Newspaper article The Canadian Press

Scientists Identify Dog-Sized Dinosaur That Once Roamed Southern Alberta

Newspaper article The Canadian Press

Scientists Identify Dog-Sized Dinosaur That Once Roamed Southern Alberta

Article excerpt

Scientists identify dog-sized dinosaur


TORONTO - A newly identified species of dome-headed dinosaur roughly the size of a large dog once roamed the plains of southern Alberta, a team of Canadian scientists announced Tuesday.

The discovery of the Acrotholus Audeti touched off further investigation that suggested the world's dinosaur population was more diverse than once believed.

Details of the study were published Tuesday in the journal Nature Communications.

Study lead author David Evans, curator of vertebrate paleontology at the Royal Ontario Museum, said Acrotholus' comparatively diminutive size belies its scientific importance.

The two-legged plant-eater stood no higher than an adult human's knee and weighed only 40 kilograms, measurements similar to a German shepherd or other large-breed canine.

Evans, however, said the animal has become an important puzzle piece for those committed to mapping out the rise and fall of the dinosaur.

"We actually don't have a very good record of dinosaurs from North America, or even the world, as a whole through this interval . . . around 85 million years ago," Evans said in a telephone interview. "So we went to the areas that exposed the sediments trying to find the fossils that would help fill in that gap in our knowledge."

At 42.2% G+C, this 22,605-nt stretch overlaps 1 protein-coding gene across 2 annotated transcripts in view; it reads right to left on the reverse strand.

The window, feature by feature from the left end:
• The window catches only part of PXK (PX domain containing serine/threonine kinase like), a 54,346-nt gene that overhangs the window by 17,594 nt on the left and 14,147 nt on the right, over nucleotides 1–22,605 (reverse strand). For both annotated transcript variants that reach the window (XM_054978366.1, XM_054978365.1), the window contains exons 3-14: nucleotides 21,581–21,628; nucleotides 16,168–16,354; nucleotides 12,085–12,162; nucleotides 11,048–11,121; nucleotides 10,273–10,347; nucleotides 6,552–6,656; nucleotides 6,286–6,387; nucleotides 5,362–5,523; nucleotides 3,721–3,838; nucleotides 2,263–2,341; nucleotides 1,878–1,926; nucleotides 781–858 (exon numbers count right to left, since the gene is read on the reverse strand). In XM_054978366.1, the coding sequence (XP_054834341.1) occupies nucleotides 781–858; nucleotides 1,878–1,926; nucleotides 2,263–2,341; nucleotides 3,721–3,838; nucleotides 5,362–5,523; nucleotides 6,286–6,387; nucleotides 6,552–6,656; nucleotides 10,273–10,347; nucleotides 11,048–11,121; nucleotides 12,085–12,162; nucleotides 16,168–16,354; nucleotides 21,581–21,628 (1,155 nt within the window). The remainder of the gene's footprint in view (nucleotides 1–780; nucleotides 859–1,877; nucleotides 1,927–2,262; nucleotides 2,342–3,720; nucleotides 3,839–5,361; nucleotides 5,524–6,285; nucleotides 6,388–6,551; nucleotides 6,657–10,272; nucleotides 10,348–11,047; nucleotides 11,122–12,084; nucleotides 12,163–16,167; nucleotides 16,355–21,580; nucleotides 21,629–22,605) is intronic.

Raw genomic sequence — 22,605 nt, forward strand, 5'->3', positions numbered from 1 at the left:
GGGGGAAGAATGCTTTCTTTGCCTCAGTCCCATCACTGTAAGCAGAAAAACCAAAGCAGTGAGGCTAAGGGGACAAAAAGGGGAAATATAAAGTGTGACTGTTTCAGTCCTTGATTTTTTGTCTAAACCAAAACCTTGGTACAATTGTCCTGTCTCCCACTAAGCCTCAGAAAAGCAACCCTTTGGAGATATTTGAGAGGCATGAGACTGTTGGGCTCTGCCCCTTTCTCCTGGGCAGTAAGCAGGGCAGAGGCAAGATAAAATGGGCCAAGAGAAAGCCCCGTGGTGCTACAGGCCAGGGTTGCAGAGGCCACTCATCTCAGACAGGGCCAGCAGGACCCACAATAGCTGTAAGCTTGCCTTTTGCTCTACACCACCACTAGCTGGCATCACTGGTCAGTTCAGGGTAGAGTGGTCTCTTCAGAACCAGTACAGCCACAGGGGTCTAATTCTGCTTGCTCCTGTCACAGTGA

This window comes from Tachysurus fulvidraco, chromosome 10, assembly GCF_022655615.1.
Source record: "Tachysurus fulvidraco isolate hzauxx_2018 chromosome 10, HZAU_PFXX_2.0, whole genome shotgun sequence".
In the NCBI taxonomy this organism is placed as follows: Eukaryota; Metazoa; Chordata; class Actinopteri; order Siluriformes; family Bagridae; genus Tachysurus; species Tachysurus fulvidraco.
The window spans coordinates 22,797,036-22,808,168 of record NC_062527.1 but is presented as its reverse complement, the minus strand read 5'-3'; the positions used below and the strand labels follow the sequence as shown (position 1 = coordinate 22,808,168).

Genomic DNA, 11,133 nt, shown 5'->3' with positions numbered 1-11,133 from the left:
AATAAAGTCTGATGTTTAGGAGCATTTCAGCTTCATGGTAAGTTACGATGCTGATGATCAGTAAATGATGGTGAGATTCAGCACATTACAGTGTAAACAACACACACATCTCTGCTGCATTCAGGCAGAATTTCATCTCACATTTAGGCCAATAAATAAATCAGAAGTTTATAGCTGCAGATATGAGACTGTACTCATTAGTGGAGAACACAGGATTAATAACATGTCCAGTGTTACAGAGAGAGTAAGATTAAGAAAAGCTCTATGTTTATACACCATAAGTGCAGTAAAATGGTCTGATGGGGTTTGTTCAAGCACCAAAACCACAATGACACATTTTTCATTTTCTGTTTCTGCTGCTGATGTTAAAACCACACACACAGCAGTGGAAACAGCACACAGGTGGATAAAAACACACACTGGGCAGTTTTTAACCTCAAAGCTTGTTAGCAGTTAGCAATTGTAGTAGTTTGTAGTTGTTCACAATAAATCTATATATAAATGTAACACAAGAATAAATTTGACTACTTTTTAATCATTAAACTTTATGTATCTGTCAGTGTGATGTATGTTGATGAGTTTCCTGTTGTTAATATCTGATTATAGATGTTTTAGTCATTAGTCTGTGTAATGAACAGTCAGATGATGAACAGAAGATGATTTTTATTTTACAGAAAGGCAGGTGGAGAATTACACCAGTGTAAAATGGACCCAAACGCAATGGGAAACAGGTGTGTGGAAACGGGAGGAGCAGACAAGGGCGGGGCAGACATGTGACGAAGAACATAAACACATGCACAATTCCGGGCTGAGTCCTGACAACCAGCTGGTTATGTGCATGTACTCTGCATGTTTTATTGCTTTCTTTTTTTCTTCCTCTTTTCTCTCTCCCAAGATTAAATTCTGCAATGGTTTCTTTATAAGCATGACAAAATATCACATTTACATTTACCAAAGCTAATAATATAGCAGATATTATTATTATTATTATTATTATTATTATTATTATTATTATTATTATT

Researchers were guided in their quest by an early discovery made by museum staff in the late 1940's, Evans said. Researchers unearthed a partial fossil of a dinosaur featuring a thick dome of solid bone over its eyes in the Milk River formation of southern Alberta, but found the sample had deteriorated too far to be of much use.

Present-day researchers had better luck in 2008 when they came across a nearly perfectly preserved fossil on the land of a southern Alberta cattle rancher.

Evans said he was stunned to discover an intact specimen, explaining scientists are rarely afforded the chance to study smaller dinosaur skeletons. …

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